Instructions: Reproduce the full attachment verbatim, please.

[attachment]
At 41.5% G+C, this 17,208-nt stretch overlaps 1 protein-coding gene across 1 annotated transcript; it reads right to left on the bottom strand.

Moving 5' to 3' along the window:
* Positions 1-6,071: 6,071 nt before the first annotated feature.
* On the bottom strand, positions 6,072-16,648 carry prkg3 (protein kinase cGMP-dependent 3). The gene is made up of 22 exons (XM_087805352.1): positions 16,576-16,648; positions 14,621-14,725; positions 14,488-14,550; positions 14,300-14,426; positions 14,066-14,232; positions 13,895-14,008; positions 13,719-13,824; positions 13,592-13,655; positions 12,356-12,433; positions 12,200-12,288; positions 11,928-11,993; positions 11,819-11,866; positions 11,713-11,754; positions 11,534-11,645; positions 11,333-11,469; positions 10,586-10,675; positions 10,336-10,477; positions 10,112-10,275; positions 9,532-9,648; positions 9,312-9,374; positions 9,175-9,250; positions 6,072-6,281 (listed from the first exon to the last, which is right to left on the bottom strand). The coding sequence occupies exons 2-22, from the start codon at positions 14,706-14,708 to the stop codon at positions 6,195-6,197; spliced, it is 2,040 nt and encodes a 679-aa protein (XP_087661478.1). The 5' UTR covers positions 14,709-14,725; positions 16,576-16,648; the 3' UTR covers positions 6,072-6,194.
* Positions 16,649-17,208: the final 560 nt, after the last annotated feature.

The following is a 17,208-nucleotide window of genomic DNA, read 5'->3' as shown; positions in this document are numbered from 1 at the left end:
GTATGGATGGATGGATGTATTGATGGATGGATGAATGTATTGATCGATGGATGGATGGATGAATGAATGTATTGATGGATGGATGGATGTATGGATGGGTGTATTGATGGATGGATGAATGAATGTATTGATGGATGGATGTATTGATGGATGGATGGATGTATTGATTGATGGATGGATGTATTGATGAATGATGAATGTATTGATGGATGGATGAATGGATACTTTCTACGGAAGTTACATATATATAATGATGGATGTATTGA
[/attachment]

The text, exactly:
At 41.5% G+C, this 17,208-nt stretch overlaps 1 protein-coding gene across 1 annotated transcript; it reads right to left on the bottom strand.

Moving 5' to 3' along the window:
* Positions 1-6,071: 6,071 nt before the first annotated feature.
* On the bottom strand, positions 6,072-16,648 carry prkg3 (protein kinase cGMP-dependent 3). The gene is made up of 22 exons (XM_087805352.1): positions 16,576-16,648; positions 14,621-14,725; positions 14,488-14,550; positions 14,300-14,426; positions 14,066-14,232; positions 13,895-14,008; positions 13,719-13,824; positions 13,592-13,655; positions 12,356-12,433; positions 12,200-12,288; positions 11,928-11,993; positions 11,819-11,866; positions 11,713-11,754; positions 11,534-11,645; positions 11,333-11,469; positions 10,586-10,675; positions 10,336-10,477; positions 10,112-10,275; positions 9,532-9,648; positions 9,312-9,374; positions 9,175-9,250; positions 6,072-6,281 (listed from the first exon to the last, which is right to left on the bottom strand). The coding sequence occupies exons 2-22, from the start codon at positions 14,706-14,708 to the stop codon at positions 6,195-6,197; spliced, it is 2,040 nt and encodes a 679-aa protein (XP_087661478.1). The 5' UTR covers positions 14,709-14,725; positions 16,576-16,648; the 3' UTR covers positions 6,072-6,194.
* Positions 16,649-17,208: the final 560 nt, after the last annotated feature.

The following is a 17,208-nucleotide window of genomic DNA, read 5'->3' as shown; positions in this document are numbered from 1 at the left end:
GTATGGATGGATGGATGTATTGATGGATGGATGAATGTATTGATCGATGGATGGATGGATGAATGAATGTATTGATGGATGGATGGATGTATGGATGGGTGTATTGATGGATGGATGAATGAATGTATTGATGGATGGATGTATTGATGGATGGATGGATGTATTGATTGATGGATGGATGTATTGATGAATGATGAATGTATTGATGGATGGATGAATGGATACTTTCTACGGAAGTTACATATATATAATGATGGATGTATTGA